In the era of Netflix, Amazon Prime and Hulu, it’s difficult to explain to youngsters of 2015 how the children of the 1970s and early 1980s — pre-VCR — sometimes spent hours attempting to recreate the experience of watching a beloved film again through other available means such as board games, “novelizations,” building model kits, trading cards, and perhaps most memorably of all: the photonovel.
The photonovel as a printed form arrived in the mid-1970s, just as Star Trek was reaching escape velocity in syndication and Star Wars was on the horizon. A number of different publishers, including Pocket Books, Mandala (Bantam), and Fotonovel Publications began releasing this new style of book; one which features hundreds of still images from the featured film, arranged in chronological/story sequence, with dialogue sometimes featured as comic-book-styled balloons.
Some of the most beautiful Fotonovels painstakingly recreated beloved Star Trek episodes. Installments such as “City on The Edge of Forever,” “Where No Man Has Gone Before,” “A Piece of the Action,” “The Galileo Seven,” “Metamorphosis” and “Day of the Dove” were all adapted to this format. The fotonovels were billed (on the back cover of each installment) as “an authentic recreation of an astonishing voyage of the starship Enterprise” featuring “over 300 action photographs from the episode…”
These “fotonovels” also featured interviews with series guest stars (such as Mariette Hartley), a detailed cast-list (accompanied by photos) and even a glossary (which would feature terminology such as “atavachron.”)
When Star Trek became a film franchise, Pocket Books published a “Photostory” of the first two films, The Motion Picture (1979) and The Wrath of Khan (1982). The Motion Picture Photostory was produced in glorious color, and captured the artistry and special effects majesty of the film.
By contrast, The Wrath of Khan photostory was a much cheaper affair with all black-and-white photos. Also, a considerable number of books from the first run had pages printed out of sequential order.
Outside of Star Trek, other new sci-fi productions of the day also were adapted to the popular photo format too. The Battlestar Galactica Photostory was advertised with the strange disclaimer: “This is not a book!” But the publication featured over 700 images from the premiere, three-hour installment of the series, “Saga of a Star World.”
Glen A. Larson’s later series, Buck Rogers in the 25th Century (1979 – 1981) similarly was translated to Fotonovel form, with over “350 full color pictures directly from the film!” and “complete, original dialogue!”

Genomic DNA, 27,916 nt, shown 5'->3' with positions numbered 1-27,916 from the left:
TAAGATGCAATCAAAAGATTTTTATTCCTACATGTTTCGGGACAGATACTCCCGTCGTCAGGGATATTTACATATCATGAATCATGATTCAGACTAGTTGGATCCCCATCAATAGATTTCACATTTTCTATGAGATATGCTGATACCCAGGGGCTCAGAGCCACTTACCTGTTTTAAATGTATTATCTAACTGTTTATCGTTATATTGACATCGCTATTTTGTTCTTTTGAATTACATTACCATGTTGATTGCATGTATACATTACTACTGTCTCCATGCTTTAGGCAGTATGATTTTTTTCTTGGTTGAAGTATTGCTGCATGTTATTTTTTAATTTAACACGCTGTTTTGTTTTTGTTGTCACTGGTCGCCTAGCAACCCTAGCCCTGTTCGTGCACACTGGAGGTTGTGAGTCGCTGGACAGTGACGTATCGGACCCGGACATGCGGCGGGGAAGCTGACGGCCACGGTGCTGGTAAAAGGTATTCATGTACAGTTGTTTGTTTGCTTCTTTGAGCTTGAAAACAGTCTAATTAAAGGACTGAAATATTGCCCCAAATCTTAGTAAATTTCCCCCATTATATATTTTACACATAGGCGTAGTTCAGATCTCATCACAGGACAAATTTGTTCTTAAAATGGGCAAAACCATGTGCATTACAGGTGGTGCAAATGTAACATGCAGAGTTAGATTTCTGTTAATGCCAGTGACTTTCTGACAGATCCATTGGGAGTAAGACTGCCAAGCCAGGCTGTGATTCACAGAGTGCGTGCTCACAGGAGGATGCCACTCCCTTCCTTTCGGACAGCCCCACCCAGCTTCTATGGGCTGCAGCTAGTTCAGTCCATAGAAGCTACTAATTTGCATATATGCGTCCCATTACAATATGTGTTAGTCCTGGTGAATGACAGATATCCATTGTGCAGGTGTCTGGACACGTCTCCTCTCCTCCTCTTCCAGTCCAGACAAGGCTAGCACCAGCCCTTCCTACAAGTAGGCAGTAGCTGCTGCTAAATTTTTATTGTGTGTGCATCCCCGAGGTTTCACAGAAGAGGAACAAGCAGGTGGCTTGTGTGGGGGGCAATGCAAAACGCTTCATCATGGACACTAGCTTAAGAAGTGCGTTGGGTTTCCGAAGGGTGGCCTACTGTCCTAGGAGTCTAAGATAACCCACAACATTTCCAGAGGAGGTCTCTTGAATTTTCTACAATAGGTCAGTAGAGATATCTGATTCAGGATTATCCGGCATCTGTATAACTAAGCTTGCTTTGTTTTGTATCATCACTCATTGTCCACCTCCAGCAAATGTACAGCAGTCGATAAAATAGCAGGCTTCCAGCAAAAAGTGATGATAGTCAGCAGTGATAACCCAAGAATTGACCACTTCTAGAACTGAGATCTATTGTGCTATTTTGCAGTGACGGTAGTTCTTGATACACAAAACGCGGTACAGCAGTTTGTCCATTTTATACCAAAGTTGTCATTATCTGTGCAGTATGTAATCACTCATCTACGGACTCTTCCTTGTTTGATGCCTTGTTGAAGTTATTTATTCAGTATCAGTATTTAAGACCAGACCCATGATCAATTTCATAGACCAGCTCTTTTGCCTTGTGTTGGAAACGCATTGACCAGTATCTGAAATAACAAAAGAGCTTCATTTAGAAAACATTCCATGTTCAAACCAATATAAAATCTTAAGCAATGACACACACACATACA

Although there are other genre Fotonovels, such as Close Encounters of the Third Kind (1977), Lord of the Rings (1977), and Invasion of the Body Snatchers (1978), they were all small, novel-sized editions.
At least two films received grander treatment. Alien: The Movie Novel was billed as a “special edition photonovel” and was an over-sized book with a whopping 1,000 + photos from the Ridley Scott classic.. The Sean Connery space movie, Outland (1981) followed suit with a Warner Books entry featuring more than 750 photos.
The science fiction genre was not the sole beneficiary of the photonovel trend of the period from roughly 1978 – 1981. Musicals such as Grease (1978) and Hair (1979) got the same treatment, as did comedies including Heaven Can Wait (1978), Revenge of the Pink Panther (1978) and Love at First Bite (1979). There was even, apparently, an Ice Castles (1978) photonovel.
Today, “fotonovels” remain widely beloved by the generation that grew up with them. Not just because they allowed audiences to relive productions they loved so dearly, but because they permitted the truly dedicated fan to get a closer look at sets, special effects, costumes and make-up of each production.
Similarly, burgeoning film scholars and historians could look, frame to frame at times, to see how certain shots were set-up or composed to express a visual story, or move a narrative forward. For all these reasons, the photonovel is a cherished collectible for many of us who came of age in the 1970s – 1980s.
Would you like to support Flashbak?
Please consider making a donation to our site. We don't want to rely on ads to bring you the best of visual culture. You can also support us by signing up to our Mailing List. And you can also follow us on Facebook, Instagram and Twitter. For great art and culture delivered to your door, visit our shop.